# Homework Help: Gravity force term

1. Jul 5, 2012

### swmmr1928

This is not a problem statement this is not homework this is not a textbook exercise. This is my own question about a formula in a textbook. I was given an infraction because I did not post this here.
1. The problem statement, all variables and given/known data

Source: Fluid Mechanics 2nd ed. - P. Kundu, I. Cohen.pdf

I am trying to understand the force balance, specifically the force due to gravity. Why is the (1/2) present?

2. Relevant equations

(1/2) * ρ * g * dx * dz

3. The attempt at a solution

I tried my own force balance and I agree with the book except for the gravity term:

ƩF in vertical = 0 = +p2dx - Fgravity - p1ds*cos(θ)
Fgravity = m*a = m*g = ρ*V*g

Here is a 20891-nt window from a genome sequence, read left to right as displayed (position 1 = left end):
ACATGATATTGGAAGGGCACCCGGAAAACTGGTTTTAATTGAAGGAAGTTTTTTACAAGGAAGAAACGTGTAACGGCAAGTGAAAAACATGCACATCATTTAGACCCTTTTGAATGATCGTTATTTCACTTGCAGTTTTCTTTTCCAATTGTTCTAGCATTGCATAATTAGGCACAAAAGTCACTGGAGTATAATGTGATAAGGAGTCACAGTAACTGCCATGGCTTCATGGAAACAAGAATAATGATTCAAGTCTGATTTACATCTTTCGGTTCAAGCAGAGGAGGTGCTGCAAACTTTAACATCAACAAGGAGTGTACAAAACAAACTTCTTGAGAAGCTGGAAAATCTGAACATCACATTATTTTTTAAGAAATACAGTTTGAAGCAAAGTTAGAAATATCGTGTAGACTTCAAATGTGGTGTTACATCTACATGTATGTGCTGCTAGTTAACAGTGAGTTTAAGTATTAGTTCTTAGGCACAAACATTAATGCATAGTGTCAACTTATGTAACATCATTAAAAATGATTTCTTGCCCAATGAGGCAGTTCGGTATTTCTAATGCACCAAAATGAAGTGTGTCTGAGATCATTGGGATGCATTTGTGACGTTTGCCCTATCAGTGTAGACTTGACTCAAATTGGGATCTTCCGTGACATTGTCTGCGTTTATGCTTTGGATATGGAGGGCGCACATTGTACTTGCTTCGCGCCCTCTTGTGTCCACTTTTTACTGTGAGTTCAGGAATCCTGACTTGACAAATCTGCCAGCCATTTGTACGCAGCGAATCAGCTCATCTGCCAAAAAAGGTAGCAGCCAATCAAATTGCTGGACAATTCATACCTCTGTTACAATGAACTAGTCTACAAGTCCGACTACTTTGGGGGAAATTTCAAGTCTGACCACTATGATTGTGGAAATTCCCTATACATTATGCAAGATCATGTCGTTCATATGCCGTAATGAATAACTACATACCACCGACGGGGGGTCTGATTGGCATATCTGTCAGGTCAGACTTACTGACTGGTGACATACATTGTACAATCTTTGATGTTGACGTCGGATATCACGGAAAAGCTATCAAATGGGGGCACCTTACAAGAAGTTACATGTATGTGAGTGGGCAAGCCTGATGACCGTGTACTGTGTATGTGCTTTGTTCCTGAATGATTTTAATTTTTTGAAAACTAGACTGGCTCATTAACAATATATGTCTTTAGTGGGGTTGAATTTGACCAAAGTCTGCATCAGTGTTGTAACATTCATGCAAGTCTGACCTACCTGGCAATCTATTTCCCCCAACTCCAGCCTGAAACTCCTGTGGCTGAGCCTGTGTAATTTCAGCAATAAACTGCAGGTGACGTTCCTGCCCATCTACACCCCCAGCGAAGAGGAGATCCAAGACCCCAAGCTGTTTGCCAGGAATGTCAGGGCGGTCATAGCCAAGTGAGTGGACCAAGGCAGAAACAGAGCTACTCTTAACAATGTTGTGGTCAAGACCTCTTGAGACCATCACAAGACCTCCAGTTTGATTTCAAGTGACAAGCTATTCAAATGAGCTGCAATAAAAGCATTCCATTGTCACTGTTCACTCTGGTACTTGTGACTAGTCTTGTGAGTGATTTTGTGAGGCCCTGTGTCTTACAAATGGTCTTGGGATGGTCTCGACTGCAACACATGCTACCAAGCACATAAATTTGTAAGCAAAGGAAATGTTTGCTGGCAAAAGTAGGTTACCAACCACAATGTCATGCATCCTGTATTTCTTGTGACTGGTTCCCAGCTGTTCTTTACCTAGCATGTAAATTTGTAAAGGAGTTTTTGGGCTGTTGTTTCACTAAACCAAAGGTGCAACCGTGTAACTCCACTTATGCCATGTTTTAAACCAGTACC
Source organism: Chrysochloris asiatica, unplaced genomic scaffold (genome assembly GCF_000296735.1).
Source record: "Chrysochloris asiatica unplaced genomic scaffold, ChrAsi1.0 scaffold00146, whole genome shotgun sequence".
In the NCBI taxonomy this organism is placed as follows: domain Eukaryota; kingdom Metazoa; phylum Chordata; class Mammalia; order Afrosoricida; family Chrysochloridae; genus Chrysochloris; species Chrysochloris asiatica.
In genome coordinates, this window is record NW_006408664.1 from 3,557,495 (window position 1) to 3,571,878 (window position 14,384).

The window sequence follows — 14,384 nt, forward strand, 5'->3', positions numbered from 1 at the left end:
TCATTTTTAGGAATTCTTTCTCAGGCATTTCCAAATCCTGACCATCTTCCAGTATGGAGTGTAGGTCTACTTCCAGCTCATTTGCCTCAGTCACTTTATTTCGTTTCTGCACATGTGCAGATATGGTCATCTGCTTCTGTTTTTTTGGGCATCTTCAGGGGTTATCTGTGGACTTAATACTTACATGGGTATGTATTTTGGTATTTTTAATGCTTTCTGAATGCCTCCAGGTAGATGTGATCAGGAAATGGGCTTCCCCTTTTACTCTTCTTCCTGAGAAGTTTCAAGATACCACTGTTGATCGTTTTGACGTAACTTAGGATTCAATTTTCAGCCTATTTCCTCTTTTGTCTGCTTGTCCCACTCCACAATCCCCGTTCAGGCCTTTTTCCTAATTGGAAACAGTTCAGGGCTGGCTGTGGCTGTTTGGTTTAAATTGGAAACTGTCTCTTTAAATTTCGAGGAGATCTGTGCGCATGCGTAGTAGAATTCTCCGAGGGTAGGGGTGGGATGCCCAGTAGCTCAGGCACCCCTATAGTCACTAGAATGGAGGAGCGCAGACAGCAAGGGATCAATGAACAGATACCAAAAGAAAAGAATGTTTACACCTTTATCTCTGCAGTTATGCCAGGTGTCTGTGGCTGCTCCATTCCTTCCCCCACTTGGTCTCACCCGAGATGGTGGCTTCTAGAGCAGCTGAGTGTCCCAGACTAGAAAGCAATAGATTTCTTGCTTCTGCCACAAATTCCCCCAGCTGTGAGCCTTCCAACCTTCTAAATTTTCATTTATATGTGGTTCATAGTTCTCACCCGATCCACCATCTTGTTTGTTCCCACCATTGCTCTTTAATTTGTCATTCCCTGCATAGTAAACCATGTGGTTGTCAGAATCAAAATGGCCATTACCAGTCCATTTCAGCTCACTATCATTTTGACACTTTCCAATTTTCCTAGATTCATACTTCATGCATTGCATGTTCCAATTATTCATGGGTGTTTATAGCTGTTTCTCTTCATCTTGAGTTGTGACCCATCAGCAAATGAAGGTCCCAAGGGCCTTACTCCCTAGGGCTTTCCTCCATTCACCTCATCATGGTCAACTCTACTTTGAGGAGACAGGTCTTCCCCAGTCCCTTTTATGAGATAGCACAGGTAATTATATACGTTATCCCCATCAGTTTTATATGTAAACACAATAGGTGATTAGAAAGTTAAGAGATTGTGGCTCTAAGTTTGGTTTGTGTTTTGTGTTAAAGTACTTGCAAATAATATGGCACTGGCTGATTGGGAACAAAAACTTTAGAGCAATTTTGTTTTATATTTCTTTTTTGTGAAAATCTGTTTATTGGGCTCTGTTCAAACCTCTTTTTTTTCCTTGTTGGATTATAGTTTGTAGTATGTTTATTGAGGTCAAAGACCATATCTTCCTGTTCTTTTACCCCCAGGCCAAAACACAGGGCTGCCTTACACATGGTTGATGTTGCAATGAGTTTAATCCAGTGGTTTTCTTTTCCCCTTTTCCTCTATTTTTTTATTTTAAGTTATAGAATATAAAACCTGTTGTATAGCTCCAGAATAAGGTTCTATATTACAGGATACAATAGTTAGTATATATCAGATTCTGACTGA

m=V*ρ
ƩF in vertical = 0 = +p2dx - ρ*V*g - p1ds*cos(θ)

2. Jul 5, 2012

### swmmr1928

Oh I have received an email regarding the thread I started in the general physics section. Another user replied:

"m=ρ*A*d <=> (since d=1, for its of unit thickness)
m=ρ*(dxdz/2) = 1/2 ρ dx dz (since A is that of a triangle) and hence
F= -1/2 ρ dx dz g"

So is this correct: ?
V = s*A
A=1/2*x*y
V=1/2*x*y*s
s=1
V=1/2*x*y

How are you able to suddenly invoke differential length?

3. Jul 5, 2012

### Staff: Mentor

It's a triangle, so its volume is 1/2 that of a rectangular element. Area = 1/2dxdz.

4. Jul 6, 2012

### swmmr1928

How are you able to suddenly invoke differential length?

5. Jul 6, 2012

### Staff: Mentor

What's sudden about it? The infinitesimal fluid element in your diagram has a triangular cross section with sides dx & dz.